The Italian “spread”, or the difference in the yield on Italian and German sovereign bonds, widened on Thursday in a sign of mounting investor concern over Italy's financial stability.
But is an early election really likely? Here are three broad scenarios outlining what could be next for Italy's government.
1. Resignations and a reshuffle
The opposition has also called on the government to resign, arguing it no longer has a workable majority in parliament after Salvini's fellow Deputy Prime Minister Luigi di Maio voted against the Lyon-Turin TAV rail project.
Italian media reported that Salvini, in talks with Prime Minister Giuseppe Conte, set conditions for staying in the coalition — including the resignation of the transport, defence and economy ministers, who have resisted his party's projects and policies.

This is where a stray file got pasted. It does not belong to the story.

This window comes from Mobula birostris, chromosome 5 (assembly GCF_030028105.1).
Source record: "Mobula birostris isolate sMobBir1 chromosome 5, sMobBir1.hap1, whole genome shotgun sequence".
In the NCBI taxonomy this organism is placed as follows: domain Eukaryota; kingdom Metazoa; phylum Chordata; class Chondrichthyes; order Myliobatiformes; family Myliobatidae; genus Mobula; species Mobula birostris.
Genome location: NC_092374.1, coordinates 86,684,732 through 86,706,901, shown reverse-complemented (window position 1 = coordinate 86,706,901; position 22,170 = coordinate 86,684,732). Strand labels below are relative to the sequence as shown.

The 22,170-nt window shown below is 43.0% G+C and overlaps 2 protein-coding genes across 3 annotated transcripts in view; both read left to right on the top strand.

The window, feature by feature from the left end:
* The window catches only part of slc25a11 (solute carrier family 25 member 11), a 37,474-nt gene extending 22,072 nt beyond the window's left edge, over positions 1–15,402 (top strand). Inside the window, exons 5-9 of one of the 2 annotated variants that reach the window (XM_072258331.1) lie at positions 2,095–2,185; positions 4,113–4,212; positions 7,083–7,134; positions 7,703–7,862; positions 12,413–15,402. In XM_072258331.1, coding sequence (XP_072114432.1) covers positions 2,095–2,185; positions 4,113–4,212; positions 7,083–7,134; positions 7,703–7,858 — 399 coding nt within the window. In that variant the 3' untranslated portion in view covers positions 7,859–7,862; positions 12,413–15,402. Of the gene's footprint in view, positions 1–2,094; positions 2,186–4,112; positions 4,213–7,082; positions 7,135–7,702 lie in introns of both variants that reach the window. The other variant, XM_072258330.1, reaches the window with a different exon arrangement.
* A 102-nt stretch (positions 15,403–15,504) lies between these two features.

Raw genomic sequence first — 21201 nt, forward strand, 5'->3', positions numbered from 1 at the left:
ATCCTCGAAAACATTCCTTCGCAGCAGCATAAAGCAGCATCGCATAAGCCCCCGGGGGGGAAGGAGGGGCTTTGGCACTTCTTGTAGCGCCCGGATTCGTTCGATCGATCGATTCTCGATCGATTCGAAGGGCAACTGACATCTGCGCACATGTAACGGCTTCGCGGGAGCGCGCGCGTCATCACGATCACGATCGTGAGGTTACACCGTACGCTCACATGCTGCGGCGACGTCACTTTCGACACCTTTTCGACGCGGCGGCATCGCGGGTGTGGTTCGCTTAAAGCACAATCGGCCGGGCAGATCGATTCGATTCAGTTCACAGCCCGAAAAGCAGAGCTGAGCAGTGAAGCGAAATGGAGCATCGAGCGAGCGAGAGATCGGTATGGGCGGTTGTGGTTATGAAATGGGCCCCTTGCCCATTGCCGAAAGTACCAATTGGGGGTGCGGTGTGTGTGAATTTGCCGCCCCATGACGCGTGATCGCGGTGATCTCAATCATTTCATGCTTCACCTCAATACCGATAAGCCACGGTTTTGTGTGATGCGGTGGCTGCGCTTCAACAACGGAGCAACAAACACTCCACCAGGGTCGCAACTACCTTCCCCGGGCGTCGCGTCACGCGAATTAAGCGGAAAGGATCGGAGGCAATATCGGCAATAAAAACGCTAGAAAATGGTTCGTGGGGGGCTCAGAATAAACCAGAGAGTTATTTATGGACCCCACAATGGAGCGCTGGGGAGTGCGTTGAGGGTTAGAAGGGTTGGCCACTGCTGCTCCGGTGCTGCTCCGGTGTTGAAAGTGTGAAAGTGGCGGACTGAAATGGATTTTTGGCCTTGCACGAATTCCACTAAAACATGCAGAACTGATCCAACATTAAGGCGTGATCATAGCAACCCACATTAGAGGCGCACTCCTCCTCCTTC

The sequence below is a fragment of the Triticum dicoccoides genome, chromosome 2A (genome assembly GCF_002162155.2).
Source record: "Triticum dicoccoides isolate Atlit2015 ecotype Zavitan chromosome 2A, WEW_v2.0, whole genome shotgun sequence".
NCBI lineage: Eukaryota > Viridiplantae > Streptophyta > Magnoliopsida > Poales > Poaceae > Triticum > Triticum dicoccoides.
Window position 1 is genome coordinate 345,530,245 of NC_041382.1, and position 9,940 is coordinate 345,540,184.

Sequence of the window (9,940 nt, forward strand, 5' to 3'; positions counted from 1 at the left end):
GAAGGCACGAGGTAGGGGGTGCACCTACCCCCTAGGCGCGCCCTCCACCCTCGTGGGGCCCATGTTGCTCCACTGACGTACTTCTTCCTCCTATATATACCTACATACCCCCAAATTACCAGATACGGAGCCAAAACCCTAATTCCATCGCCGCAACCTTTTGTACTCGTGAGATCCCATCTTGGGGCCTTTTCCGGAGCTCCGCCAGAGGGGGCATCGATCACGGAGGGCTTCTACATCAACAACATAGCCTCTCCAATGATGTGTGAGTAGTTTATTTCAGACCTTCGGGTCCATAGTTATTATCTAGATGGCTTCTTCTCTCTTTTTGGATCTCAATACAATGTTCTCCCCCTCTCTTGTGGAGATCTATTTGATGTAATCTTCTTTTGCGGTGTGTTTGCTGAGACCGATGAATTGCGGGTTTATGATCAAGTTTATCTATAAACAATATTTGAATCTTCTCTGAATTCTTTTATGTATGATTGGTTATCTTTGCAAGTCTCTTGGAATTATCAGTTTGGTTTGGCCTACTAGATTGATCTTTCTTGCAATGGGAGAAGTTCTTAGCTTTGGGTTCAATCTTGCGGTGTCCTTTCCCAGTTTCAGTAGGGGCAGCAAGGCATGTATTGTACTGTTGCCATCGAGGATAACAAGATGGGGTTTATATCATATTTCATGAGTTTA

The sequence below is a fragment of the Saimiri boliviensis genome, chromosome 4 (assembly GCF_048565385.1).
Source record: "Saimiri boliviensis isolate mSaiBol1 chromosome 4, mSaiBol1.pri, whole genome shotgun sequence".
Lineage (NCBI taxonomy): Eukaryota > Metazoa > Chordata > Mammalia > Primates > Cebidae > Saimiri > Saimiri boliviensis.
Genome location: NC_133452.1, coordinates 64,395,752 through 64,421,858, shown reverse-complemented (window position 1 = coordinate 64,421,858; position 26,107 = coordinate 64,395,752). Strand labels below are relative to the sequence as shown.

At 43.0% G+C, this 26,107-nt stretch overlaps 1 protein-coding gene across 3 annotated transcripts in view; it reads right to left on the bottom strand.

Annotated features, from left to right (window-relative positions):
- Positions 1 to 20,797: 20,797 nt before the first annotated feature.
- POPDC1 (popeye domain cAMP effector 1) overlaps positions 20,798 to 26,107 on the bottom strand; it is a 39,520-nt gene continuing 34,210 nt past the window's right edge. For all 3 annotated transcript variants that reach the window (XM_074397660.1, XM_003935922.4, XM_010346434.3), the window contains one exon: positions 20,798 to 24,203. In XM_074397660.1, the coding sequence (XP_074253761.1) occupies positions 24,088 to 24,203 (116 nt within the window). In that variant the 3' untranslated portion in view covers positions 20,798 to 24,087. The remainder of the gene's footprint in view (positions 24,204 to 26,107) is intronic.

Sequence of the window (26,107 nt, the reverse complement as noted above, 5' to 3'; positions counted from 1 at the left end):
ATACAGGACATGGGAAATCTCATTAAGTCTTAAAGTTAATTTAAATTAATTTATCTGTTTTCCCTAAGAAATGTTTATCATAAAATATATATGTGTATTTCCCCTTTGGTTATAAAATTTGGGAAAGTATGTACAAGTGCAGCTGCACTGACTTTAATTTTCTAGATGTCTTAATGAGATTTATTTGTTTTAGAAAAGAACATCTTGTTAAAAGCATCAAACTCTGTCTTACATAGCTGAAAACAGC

A gentler reshuffle is seen as possible, however, since Salvini has refrained from publicly attacking Di Maio of the anti-establishment Five Star Movement over his opposition to the rail project, which involves the construction of an 8.6-billion-euro tunnel through the Alps.
2. Early election
If the government collapses and opposition parties can come up with no workable alternative, a snap election could be called for October to reconstitute parliament.
This is the option being pushed for by Salvini, whose League party would win a majority, opinion polls indicate.
Analysys say the League could then govern in alliance with another, smaller far-right party, Fratelli d'Italia.
3. Technical patch
President Sergio Mattarella, wh has the sole power to dissolve parliament, has insisted there must be a government in place to finalise the country's budget, a first draft of which has be submitted to EU authorities by the end of September.
To that end, the president could name a government of technocrats and push the elections back to February or March.
The government is struggling to rein in its public deficit and its mammoth debt mountain of more than 2.3 trillion euros.